Case Presentation: A 34 year-old female without medical history who had an uncomplicated vaginal delivery 3 months prior presented with acute onset right upper quadrant abdominal pain and several episodes of emesis. The patient took no prescription medications; however, she had been taking fenugreek for the past 6-8 weeks to enhance her milk production in the setting of mild difficulty with lactation. She denied alcohol and illicit drug use. Her physical exam revealed right upper quadrant tenderness without organomegaly or peritonitis; no jaundice or scleral icterus was seen. The patient had a severe transaminitis, with AST/ALT levels reaching 5720/2164 during the hospital stay. Right upper quadrant ultrasound and CT abdomen and pelvis with contrast revealed subhepatic fluid consistent with acute liver injury without dilatation of common bile duct or stones in a post-cholecystectomy patient. HBV, HCV, HDV, HEV, EBV IgM (IgG positive in this patient), CMV, HSV, VZV; iron studies were normal, as were Ceruloplasmin levels, quantitative immunoglobulin levels, kappa/lambda ratios, microsomal antibody assays, mitochondrial antibody, smooth muscle antibody, and ANA were negative or normal. The patient was managed conservatively with monitoring, hydration and pain control for several days and the fenugreek was discontinued. Her transaminitis slowly resolved without further intervention. She was discharged home and told to avoid any herbal supplements indefinitely.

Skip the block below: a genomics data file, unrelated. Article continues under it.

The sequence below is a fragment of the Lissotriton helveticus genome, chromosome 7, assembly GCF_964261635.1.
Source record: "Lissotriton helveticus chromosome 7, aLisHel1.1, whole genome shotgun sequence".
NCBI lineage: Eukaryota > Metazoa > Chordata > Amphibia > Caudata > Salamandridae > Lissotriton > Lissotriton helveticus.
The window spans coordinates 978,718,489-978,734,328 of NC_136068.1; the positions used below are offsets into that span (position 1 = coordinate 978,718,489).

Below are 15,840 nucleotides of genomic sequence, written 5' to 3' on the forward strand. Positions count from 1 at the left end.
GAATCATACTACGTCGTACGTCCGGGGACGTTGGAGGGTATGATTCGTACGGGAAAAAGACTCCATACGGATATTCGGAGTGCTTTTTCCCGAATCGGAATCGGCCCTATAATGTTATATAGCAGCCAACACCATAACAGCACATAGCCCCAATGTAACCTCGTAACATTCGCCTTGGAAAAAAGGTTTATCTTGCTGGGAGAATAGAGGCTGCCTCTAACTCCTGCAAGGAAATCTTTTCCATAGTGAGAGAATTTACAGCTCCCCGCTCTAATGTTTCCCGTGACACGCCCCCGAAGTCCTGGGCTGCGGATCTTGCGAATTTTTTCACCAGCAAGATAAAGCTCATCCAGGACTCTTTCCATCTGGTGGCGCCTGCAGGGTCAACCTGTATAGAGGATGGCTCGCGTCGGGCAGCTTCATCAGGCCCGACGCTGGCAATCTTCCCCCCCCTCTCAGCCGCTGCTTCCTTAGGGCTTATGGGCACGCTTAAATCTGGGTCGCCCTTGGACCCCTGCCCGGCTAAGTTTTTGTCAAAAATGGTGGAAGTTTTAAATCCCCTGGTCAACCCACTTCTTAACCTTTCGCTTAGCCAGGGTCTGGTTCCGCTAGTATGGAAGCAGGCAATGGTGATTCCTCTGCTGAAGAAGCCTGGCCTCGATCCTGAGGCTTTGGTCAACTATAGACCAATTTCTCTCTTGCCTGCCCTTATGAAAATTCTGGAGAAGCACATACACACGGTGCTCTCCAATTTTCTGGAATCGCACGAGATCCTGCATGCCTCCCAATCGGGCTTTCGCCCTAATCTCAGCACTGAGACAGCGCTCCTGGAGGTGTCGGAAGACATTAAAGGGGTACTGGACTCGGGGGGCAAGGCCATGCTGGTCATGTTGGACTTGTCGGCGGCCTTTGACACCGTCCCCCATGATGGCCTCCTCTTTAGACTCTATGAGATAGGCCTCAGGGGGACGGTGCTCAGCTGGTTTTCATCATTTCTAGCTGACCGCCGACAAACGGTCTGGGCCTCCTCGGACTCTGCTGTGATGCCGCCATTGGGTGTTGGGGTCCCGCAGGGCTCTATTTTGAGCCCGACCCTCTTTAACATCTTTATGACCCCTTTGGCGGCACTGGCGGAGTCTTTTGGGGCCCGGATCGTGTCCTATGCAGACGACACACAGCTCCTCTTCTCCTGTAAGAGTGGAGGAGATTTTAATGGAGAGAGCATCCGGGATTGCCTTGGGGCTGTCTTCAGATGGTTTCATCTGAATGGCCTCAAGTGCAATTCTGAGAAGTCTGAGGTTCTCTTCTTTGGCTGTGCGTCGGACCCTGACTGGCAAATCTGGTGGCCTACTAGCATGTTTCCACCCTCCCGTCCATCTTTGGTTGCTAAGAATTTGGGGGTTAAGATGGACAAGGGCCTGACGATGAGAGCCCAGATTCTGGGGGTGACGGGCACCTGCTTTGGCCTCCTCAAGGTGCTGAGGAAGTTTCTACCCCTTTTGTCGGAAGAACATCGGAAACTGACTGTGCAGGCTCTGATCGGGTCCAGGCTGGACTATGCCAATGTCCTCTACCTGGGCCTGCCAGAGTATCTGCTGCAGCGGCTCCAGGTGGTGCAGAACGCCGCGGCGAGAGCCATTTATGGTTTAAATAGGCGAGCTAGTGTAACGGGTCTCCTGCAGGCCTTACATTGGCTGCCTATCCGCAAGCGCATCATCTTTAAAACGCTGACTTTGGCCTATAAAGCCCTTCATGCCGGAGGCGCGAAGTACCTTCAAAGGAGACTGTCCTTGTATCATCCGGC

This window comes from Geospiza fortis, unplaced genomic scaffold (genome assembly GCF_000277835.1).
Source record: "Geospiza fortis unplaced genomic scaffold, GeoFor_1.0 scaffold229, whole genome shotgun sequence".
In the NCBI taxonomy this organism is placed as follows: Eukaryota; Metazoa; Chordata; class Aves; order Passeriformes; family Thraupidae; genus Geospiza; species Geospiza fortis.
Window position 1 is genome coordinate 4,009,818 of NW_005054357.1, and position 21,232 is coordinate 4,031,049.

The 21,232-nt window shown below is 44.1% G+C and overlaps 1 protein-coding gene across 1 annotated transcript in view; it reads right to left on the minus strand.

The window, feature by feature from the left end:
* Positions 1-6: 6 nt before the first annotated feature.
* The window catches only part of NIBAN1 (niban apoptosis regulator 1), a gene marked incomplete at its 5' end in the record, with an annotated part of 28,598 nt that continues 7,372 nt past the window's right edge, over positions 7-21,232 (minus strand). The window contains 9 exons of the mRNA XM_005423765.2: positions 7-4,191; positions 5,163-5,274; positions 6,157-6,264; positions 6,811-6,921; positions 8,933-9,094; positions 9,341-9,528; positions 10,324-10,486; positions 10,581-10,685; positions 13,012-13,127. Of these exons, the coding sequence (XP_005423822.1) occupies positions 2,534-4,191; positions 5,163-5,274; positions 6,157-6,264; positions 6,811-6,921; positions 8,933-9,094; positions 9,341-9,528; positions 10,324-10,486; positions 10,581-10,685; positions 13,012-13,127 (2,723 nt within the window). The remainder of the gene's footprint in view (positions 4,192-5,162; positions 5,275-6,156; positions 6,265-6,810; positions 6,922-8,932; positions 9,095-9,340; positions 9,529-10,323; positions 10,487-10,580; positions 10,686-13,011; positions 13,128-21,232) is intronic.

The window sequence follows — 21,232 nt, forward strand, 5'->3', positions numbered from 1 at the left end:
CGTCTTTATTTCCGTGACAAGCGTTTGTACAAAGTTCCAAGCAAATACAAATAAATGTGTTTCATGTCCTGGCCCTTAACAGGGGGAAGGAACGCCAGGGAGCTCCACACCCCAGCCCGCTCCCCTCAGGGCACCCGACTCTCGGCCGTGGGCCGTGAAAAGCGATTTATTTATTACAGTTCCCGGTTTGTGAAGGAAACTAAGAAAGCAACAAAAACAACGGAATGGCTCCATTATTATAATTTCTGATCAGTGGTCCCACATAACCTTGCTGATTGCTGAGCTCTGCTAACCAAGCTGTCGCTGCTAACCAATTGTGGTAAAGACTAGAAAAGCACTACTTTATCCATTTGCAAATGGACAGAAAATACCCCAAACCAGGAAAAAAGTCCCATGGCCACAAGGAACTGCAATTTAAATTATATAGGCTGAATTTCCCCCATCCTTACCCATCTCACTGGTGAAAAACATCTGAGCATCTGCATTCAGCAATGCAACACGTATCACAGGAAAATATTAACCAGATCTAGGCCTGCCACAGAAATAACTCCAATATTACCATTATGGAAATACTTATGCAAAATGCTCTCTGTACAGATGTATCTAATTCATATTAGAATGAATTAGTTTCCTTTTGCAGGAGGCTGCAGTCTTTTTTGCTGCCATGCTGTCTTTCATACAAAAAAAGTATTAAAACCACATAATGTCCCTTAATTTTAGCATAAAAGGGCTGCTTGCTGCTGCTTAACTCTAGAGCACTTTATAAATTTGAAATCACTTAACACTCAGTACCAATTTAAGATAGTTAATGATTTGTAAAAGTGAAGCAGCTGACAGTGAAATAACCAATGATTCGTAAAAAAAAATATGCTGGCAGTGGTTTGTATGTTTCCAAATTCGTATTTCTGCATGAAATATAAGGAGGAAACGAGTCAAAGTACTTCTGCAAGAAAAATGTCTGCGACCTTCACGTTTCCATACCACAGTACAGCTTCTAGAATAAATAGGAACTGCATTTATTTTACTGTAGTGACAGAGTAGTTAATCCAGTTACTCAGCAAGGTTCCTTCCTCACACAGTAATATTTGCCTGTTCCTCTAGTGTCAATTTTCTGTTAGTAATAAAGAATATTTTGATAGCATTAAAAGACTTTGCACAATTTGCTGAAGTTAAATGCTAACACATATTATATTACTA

Discussion: This case illustrates the potential hepatotoxic effects seen with use of fenugreek (Trigonella foenum graceum), as well as the necessity to consider fenugreek as a possible etiology of liver injury. When a patient presents with acute liver injury in the absence of common etiologies of acute hepatitis, a thorough history is essential, including over-the-counter remedies, especially non-FDA regulated herbal supplements. As no OTC supplements are currently federally regulated, there is no monitoring system in play to track unwanted side effects, warranting clinicians to broaden their understanding of commonly used supplements.
Conclusions: Fenugreek is a plant-based supplement traditionally recommended for increasing milk production in lactating women, as well as numerous health benefits as an antioxidant, anti-inflammatory, antidiabetic, and hypocholesterolemic. Although numerous benefits have been suggested, the toxic profile of fenugreek continues to increase as more research uncovers toxicological effects. Hepatotoxicity has been noted, including necrosis, hepatitis and early liver degeneration, especially at higher doses.